New safety training emphasizes need for a quick response
NEW CANAAN — A new safety measure is being implemented district-wide that teaches students and staff to run, hide, fight during a violent intruder event.
At the Dec. 3 Board of Education meeting, Joanne Rocco, principal of South Elementary School, presented an update on the district’s Crisis Advisory Board (CAB). Rocco discussed the work of CAB and the decision to switch to more proactive training for active shooter situations.
“In a traditional lockdown, children go into one corner of the classroom, where they aren’t visible and just wait. Teachers lock the door, pull down the shades and turn off the lights,” Rocco said. “All of the experts in the field are saying that is not the best approach to lockdowns, because we’re not doing anything other than sitting and waiting.”
Instead, the district is considering ALICE — Alert, Lockdown, Inform, Counter, and Evacuate— training. With this approach, teachers are taught to be more proactive instead of following a typical sequential method, Rocco explained.
“Through training, we train our mind to think more flexibly than we have been,” she said.
The district hosted an ALICE training seminar over the summer that was attended by 24 staff, faculty and administrators from the New Canaan school system and four members of the Police Department. During the training, attendees were put in different scenarios to understand a variety of options when dealing with intruders on school grounds.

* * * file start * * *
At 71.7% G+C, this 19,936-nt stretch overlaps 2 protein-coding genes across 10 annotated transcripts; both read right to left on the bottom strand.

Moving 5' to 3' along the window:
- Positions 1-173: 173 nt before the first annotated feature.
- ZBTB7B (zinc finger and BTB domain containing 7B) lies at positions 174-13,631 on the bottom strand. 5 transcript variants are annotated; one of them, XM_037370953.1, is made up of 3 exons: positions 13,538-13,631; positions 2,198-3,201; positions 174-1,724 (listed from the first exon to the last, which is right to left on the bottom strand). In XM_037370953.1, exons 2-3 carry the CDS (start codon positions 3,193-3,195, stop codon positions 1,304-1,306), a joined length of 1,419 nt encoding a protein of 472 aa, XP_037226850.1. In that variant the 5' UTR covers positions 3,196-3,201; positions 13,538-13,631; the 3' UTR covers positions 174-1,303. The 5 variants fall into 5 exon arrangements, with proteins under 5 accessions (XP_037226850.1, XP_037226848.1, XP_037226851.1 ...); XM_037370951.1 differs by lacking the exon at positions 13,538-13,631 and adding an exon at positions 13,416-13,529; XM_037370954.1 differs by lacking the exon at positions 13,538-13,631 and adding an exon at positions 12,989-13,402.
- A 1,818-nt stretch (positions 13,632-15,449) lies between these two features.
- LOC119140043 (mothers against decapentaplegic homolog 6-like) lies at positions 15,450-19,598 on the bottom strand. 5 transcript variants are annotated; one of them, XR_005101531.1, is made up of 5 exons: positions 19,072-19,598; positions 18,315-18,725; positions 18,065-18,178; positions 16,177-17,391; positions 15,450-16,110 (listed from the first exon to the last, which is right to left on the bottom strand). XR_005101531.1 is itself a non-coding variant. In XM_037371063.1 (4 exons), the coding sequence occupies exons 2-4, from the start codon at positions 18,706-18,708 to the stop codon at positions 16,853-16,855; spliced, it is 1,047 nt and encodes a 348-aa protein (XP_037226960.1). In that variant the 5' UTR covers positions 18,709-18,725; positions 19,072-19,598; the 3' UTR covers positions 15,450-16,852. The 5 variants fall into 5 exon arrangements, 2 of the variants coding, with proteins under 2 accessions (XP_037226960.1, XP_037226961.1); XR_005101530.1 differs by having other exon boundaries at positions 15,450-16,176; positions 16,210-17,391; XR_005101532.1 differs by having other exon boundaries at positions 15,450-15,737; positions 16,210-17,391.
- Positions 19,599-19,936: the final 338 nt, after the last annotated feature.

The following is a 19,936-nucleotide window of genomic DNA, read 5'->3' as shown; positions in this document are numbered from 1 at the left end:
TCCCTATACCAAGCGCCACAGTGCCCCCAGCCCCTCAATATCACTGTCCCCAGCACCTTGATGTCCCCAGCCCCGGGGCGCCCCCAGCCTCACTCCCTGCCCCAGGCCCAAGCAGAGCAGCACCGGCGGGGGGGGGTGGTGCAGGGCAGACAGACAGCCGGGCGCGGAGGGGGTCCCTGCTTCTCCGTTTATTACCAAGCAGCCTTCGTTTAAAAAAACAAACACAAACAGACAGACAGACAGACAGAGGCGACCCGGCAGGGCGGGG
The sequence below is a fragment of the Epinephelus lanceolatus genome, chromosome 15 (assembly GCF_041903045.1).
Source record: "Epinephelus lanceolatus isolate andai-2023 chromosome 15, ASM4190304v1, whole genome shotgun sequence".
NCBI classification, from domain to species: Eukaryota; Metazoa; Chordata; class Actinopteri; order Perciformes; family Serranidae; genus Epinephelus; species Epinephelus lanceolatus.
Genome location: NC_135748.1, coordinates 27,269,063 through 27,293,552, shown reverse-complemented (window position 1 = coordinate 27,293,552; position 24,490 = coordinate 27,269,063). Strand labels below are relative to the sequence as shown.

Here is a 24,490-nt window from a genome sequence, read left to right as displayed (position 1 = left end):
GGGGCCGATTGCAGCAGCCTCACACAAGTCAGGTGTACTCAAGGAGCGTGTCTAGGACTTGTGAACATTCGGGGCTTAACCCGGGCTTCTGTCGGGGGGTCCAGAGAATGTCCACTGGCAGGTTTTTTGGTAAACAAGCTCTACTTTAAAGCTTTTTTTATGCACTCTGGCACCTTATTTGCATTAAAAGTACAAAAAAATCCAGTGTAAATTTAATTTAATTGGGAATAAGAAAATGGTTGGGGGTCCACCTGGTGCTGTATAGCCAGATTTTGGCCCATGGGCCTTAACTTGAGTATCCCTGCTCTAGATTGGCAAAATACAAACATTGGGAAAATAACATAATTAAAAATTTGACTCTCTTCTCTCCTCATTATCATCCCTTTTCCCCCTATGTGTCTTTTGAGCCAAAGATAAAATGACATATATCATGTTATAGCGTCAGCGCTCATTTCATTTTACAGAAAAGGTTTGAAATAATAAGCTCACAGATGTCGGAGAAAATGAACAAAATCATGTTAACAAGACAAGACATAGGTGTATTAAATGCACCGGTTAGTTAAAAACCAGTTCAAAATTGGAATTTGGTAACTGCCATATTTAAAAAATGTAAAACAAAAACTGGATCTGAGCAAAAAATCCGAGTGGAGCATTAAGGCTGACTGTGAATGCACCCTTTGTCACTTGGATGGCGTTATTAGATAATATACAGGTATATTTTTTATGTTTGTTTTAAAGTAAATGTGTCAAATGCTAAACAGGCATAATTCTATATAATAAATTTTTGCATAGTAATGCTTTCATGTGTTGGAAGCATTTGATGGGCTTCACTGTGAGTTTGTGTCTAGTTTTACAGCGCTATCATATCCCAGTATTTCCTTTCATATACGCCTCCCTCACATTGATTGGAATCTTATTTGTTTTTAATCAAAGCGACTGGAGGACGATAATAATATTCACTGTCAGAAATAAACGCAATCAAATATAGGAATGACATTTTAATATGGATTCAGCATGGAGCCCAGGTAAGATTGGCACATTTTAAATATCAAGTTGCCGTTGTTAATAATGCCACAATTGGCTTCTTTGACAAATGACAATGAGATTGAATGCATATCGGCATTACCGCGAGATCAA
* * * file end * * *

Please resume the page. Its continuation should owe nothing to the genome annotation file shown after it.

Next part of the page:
“You really see the power of being empowered to do something rather than sit in a classroom and wait,” Rocco told the school board.
Implementing the training would be different at each level, she said. For the elementary level, they would not look to change too much of the regular procedure.
“There’s lots of things we’re already doing to prepare our kids for this,” she said.
Saxe Middle School Assistant Principal Steve Bedard, who attended the summer training, said a violent incident can last five to 10 minutes. Comparatively, a police response can take five to six minutes.
“In terms of alerting people to act appropriately and swiftly, it’s really important,” Bedard said.
To be more proactive, ALICE training teaches staff to barricade their doors, look for escape routes and spread out in the room. This gives students and staff a variety of options, Bedard said.
Assistant Principal at New Canaan High Kristi Carriero said the program teaches staff what to do if confronted by intruders: throw objects to disorient or disarm them. However, if possible the program stresses evacuation as the preferred response.
“Overall the goal of ALICE is to increase survival through proactive response options during a violent critical incident,” Carriero said. “It’s training our brains to think critically and making informed decisions to act.”
The next steps discussed for the district is to provide information to parents, and continue the training of teachers, staff and eventually students.